WASHINGTON, D.C. — More than 70 agriculture and forest products associations signed a letter Feb. 24 that was sent to President Biden, Secretary of Agriculture Tom Vilsack, Secretary of Transportation Pete Buttigieg, and Federal Maritime Commission Chair Michael Khouri regarding the growing concern over the nation’s agriculture exporters’ access to international markets due to the unprecedented dysfunction and cost of ocean freight transportation services, and rejection of US export cargo by ocean carriers.
The associations representing the interests of pet food and treat processors who export US-manufactured products included the American Feed Industry Association (AFIA), Pet Food Institute (PFI), National Grain and Feed Association (NGFA) and North American Renderers Association (NARA). The letter seeks to draw the Biden administration’s attention to the actions of ocean container carriers, including declining to carry export cargo, that is severely injuring US agriculture, food and forestry product exporters, preventing them from delivering affordably and dependably to international markets.
Calling the situation a crisis, the associations warned that “unless the Shipping Act and other tools available to our government are applied promptly, agriculture industries will continue to suffer great financial losses; these carrier practices will render US agriculture noncompetitive for years to come.”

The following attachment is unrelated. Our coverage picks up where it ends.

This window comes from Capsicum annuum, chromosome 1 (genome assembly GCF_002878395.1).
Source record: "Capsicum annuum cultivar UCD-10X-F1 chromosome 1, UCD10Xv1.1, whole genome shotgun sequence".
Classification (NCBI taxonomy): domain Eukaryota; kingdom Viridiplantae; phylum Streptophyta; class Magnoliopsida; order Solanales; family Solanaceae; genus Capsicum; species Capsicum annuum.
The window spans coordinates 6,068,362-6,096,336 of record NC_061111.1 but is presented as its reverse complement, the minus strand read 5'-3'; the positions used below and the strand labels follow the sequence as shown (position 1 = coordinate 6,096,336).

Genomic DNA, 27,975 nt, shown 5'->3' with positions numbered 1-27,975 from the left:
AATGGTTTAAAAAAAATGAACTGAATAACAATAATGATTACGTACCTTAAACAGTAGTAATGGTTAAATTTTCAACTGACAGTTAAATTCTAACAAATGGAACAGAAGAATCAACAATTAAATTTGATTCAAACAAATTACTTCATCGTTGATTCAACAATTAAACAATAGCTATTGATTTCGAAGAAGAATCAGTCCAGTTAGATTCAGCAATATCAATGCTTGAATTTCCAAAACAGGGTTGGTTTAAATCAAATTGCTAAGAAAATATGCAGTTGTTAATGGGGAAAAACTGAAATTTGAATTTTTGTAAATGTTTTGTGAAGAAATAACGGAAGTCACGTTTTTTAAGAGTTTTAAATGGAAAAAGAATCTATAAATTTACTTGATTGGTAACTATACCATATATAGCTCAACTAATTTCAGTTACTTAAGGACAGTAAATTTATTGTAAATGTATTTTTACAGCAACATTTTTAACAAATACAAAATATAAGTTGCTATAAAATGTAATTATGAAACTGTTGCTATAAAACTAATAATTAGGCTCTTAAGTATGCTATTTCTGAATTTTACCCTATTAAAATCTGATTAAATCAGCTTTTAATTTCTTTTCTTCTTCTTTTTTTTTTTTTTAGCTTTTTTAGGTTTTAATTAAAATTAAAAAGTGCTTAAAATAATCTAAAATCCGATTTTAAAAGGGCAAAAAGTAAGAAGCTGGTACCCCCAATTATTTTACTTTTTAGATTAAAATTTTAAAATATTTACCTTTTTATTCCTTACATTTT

Explaining that ocean carriers are charging unprecedented freight rates and fees, as well as frequently refusing to carry US agricultural exports, the associations said these refusals and charges dramatically increase costs to our exporters, making foreign sales inefficient and uneconomical, rendering farmers and processors, unreliable suppliers to the global supply chain.
In response to the current situation, the Federal Maritime Commission (FMC) last year issued a rule setting guidelines for reasonable carrier practices, but none have been implemented by the carriers thus far. The letter goes on to explain that the Shipping Act provides the FMC with the authority to prohibit unreasonable practices and asks the administration to apply any tools available to “stem the current ocean carrier practices that are so damaging our agriculture exports.”
Spearheading this plea is the Agriculture Transportation Coalition (ATC), which hasidentified unprecedented volumes of import cargo, terminals so full they cannot accept the return of emptied containers or containers loaded with exports, and excessive daily fees being charged by ocean carriers for contributing to the current situation.
Additionally, ATC says that current freight charges from Asia to the United States have been driven as high as $10,000 or $12,000 per container compared to the export container carrying ag and forest products back to Asia, earning $400 to $1,800 in freight charges.
“Now, instead of letting a container to be loaded with ag and forest products (often in rural areas), ocean carriers are declining that export cargo, in favor of returning empty containers to Asia in order to quickly load US-bound imports, generating unprecedented high freight revenue. Stranding our agriculture exports here in the United States, making it impossible to deliver timely to foreign customers,” ATC explained.
Read more about supply chain issues impacting the pet food and treat industry.